On Father’s Day, we tell you how to balance family and work life to get the best of both worlds
Published : 17 Jun 2018, 10:54:44
Father’s Day is for celebrating the fatherhood and the positive influence which fathers have brought in our lives.
There are different things you might remember your father. It could be that time when he taught you to play cricket, or when he scolded you but then made it up by taking you out for an ice cream later!
With changing times, fathers are starting to play a more important role in children’s lives, and we spoke to a few dads who talk about how they manage a hectic work life and make time for their kids.
“Eight years back the birth of my daughter saw her take over the main star cast in my life and I moved on to a supporting role,” says Jiggy George, founder, Dream Theatre and managing director, Mojostar.
“This was natural and seamless. The fact, that I had transitioned at the same time from a high-level corporate job to my own startup entrepreneurship helped in terms of flexibility of time. From day 1, I was hands-on and did everything voluntarily from diaper changes, bathing, burping and clowning around. We made a conscious decision to not seek any help from support staff or family and so were completely invested in our baby’s life,” he said.
George says that they found and nurtured common interests, music being top of the charts. He strums the guitar while his daughter sings, and they watch music videos and cartoons together. There is a lot of wordplay, re-reading Harry Potter, answering curious questions and also discussing her sometimes insightful and curveball observations.
Another important habit that George practises is marking his calendar so that he attends every landmark and important occasion in her school life.
Nikhil Kapur, founder and managing director at Atmantan, has a list of things he feels working fathers should keep in mind so that they can balance both office and spending time with their children.
1. Don’t be an absent dad. You need to allocate time to your kids and then defend this time as family work time.
2. Our children will always love us no matter what; but if you want to have that deeper connect with your kids, then you need to be around for the small and big things in their lives. It can be homework, play dates, watching a movie, discussing a book that they read, etc… all this makes us understand our kids better. Like if they are going through a difficult time, it helps them discuss this with you when you take the time to connect with them and you also get a chance to clear their understanding, give them advice different from what they may hear from their friends or peers.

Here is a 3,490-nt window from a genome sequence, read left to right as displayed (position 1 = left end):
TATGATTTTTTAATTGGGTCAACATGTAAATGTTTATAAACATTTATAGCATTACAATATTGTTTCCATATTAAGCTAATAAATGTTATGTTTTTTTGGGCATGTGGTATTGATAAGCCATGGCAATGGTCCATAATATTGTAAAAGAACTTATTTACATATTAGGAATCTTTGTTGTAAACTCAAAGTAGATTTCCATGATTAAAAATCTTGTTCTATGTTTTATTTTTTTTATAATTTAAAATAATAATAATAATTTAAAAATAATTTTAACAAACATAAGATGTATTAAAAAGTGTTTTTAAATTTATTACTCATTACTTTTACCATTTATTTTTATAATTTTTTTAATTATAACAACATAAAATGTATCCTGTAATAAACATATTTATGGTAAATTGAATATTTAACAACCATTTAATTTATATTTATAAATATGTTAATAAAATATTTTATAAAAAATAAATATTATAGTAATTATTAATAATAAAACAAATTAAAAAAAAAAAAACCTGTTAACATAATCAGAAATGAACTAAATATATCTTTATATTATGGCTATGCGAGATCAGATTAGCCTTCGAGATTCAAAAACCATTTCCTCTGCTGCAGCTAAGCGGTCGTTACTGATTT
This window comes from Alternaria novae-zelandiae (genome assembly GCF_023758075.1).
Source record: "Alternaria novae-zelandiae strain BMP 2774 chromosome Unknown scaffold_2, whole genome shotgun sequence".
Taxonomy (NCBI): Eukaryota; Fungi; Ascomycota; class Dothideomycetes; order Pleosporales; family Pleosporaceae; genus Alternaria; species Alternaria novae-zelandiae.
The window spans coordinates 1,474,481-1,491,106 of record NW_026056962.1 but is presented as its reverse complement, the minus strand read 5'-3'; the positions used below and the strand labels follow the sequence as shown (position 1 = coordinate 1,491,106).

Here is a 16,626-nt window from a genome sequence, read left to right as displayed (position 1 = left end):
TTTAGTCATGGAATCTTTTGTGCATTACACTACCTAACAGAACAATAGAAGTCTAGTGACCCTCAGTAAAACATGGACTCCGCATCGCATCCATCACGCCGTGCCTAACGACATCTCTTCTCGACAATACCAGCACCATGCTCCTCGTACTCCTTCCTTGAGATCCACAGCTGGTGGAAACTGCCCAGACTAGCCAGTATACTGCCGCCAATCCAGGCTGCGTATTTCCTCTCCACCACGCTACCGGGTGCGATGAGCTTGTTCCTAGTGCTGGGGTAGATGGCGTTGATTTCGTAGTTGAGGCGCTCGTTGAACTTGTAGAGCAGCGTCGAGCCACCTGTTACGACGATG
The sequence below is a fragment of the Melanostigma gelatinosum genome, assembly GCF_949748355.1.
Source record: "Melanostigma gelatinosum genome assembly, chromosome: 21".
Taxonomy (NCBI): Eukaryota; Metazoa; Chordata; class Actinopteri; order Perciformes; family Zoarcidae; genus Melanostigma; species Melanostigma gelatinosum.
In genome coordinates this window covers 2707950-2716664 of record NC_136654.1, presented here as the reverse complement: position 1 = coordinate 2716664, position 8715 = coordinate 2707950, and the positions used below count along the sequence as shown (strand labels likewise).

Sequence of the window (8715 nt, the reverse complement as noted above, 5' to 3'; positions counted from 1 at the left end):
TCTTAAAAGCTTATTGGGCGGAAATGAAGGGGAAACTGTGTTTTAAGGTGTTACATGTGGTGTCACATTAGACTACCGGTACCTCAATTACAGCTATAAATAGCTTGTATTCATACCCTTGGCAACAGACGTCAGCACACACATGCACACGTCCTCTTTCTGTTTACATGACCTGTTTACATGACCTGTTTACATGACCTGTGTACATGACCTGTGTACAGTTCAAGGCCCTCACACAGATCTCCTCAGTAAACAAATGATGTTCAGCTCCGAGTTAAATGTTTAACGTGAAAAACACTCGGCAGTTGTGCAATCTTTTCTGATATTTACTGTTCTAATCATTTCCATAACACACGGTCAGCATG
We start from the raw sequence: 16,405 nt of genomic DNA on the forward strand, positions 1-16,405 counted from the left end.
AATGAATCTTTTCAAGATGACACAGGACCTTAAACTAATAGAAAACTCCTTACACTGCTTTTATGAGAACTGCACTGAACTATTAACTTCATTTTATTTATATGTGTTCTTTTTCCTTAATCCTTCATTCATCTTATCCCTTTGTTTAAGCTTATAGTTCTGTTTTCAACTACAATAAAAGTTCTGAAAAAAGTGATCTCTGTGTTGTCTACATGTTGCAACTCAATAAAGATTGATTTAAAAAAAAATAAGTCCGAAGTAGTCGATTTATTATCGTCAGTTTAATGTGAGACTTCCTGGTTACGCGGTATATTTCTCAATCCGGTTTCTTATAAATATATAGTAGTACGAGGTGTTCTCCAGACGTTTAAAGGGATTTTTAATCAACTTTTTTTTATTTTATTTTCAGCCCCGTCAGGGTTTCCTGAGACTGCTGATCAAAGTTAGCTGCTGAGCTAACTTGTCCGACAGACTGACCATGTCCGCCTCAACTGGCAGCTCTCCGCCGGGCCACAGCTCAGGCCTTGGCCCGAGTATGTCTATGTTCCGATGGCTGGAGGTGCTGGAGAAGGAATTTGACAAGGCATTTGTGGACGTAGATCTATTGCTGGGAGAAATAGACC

3. Basically be mindful when you are with them. This is a beautiful tip that I picked up at a workshop for parents, and it works brilliantly. When our kids are with us, we need to cut out all the other clutter in our mind and only listen to our kids at that moment. The voice of kids shouldn’t become a distant background noise... even if we spend 15 minutes with them, those 15 minutes should only belong to them. You will be surprised at the quality of interaction both the child and you experience when you start focusing your attention on your child.
4. Create a free speech atmosphere at home. Time is a scarce commodity and there are travel days/hectic schedules… Hence, we must let kids know that they can say how they feel at any time and come to us with any issue that’s troubling them at any time too! If the child doesn’t feel verbally suppressed, I have seen them become less suppressed in other aspects of their life as well.
5. Play sports. This is so important and on so many levels too, e.g. physical and mental fitness, camaraderie, problem solving and even leadership skills.
6. Be a part of their life the way you want them to be a part of yours. We expect our children to come to office picnics, wish our colleagues or even join us on work family dinners sometimes. Then let’s start reciprocating with something as simple as reading their favourite stories, watching the movies they love, or even researching the characters they idolise (trust me, this many-a-times is the toughest bit to grasp for me)… when we see what they see, then we truly become a part of their life.
7. Laugh with your kids. Often, I use humour with my son when I tell him stories or when I goof up getting home on time or even when plans go astray. This always helps defuse a situation, and sometimes even drive a point home in a more palatable way.-Hindustantimes